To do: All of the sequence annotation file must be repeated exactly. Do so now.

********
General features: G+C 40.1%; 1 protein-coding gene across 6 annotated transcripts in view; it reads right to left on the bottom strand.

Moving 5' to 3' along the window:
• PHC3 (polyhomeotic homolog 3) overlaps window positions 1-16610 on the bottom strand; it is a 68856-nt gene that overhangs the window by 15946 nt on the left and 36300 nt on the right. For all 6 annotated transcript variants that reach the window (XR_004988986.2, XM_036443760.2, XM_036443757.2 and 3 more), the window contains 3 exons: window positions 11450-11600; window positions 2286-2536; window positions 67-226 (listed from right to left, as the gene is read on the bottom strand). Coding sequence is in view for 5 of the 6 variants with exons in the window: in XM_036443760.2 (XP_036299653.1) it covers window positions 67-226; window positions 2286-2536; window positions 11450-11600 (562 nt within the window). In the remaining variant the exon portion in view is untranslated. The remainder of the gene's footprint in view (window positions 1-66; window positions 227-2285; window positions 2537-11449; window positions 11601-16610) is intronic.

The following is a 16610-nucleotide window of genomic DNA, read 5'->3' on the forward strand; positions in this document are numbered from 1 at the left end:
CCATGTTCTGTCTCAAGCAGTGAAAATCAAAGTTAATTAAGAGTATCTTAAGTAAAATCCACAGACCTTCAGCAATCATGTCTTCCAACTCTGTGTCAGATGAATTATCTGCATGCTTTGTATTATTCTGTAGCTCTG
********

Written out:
General features: G+C 40.1%; 1 protein-coding gene across 6 annotated transcripts in view; it reads right to left on the bottom strand.

Moving 5' to 3' along the window:
• PHC3 (polyhomeotic homolog 3) overlaps window positions 1-16610 on the bottom strand; it is a 68856-nt gene that overhangs the window by 15946 nt on the left and 36300 nt on the right. For all 6 annotated transcript variants that reach the window (XR_004988986.2, XM_036443760.2, XM_036443757.2 and 3 more), the window contains 3 exons: window positions 11450-11600; window positions 2286-2536; window positions 67-226 (listed from right to left, as the gene is read on the bottom strand). Coding sequence is in view for 5 of the 6 variants with exons in the window: in XM_036443760.2 (XP_036299653.1) it covers window positions 67-226; window positions 2286-2536; window positions 11450-11600 (562 nt within the window). In the remaining variant the exon portion in view is untranslated. The remainder of the gene's footprint in view (window positions 1-66; window positions 227-2285; window positions 2537-11449; window positions 11601-16610) is intronic.

The following is a 16610-nucleotide window of genomic DNA, read 5'->3' on the forward strand; positions in this document are numbered from 1 at the left end:
CCATGTTCTGTCTCAAGCAGTGAAAATCAAAGTTAATTAAGAGTATCTTAAGTAAAATCCACAGACCTTCAGCAATCATGTCTTCCAACTCTGTGTCAGATGAATTATCTGCATGCTTTGTATTATTCTGTAGCTCTG